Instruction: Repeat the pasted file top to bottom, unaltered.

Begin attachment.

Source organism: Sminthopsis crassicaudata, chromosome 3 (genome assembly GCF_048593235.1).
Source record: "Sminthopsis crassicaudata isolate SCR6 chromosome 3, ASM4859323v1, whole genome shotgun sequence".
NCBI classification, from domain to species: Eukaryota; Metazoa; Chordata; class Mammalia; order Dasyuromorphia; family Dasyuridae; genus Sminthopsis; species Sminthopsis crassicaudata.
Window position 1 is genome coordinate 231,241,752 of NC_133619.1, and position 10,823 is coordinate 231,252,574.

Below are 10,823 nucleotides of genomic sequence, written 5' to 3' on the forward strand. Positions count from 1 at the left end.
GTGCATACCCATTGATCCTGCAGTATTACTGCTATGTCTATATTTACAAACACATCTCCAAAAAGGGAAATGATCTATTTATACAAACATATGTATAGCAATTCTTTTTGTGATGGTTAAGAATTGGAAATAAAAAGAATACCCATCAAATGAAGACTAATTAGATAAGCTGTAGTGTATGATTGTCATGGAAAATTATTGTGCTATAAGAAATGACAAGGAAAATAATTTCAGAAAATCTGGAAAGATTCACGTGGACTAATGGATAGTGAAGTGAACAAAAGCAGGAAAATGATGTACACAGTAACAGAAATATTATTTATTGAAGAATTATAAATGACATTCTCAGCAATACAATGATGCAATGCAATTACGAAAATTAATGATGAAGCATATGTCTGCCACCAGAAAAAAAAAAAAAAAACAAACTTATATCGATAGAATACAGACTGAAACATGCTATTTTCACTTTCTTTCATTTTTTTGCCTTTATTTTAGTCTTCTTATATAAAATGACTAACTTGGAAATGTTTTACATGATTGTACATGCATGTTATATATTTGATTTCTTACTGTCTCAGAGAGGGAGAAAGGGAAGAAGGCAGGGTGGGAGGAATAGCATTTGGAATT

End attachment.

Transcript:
Source organism: Sminthopsis crassicaudata, chromosome 3 (genome assembly GCF_048593235.1).
Source record: "Sminthopsis crassicaudata isolate SCR6 chromosome 3, ASM4859323v1, whole genome shotgun sequence".
NCBI classification, from domain to species: Eukaryota; Metazoa; Chordata; class Mammalia; order Dasyuromorphia; family Dasyuridae; genus Sminthopsis; species Sminthopsis crassicaudata.
Window position 1 is genome coordinate 231,241,752 of NC_133619.1, and position 10,823 is coordinate 231,252,574.

Below are 10,823 nucleotides of genomic sequence, written 5' to 3' on the forward strand. Positions count from 1 at the left end.
GTGCATACCCATTGATCCTGCAGTATTACTGCTATGTCTATATTTACAAACACATCTCCAAAAAGGGAAATGATCTATTTATACAAACATATGTATAGCAATTCTTTTTGTGATGGTTAAGAATTGGAAATAAAAAGAATACCCATCAAATGAAGACTAATTAGATAAGCTGTAGTGTATGATTGTCATGGAAAATTATTGTGCTATAAGAAATGACAAGGAAAATAATTTCAGAAAATCTGGAAAGATTCACGTGGACTAATGGATAGTGAAGTGAACAAAAGCAGGAAAATGATGTACACAGTAACAGAAATATTATTTATTGAAGAATTATAAATGACATTCTCAGCAATACAATGATGCAATGCAATTACGAAAATTAATGATGAAGCATATGTCTGCCACCAGAAAAAAAAAAAAAAAACAAACTTATATCGATAGAATACAGACTGAAACATGCTATTTTCACTTTCTTTCATTTTTTTGCCTTTATTTTAGTCTTCTTATATAAAATGACTAACTTGGAAATGTTTTACATGATTGTACATGCATGTTATATATTTGATTTCTTACTGTCTCAGAGAGGGAGAAAGGGAAGAAGGCAGGGTGGGAGGAATAGCATTTGGAATT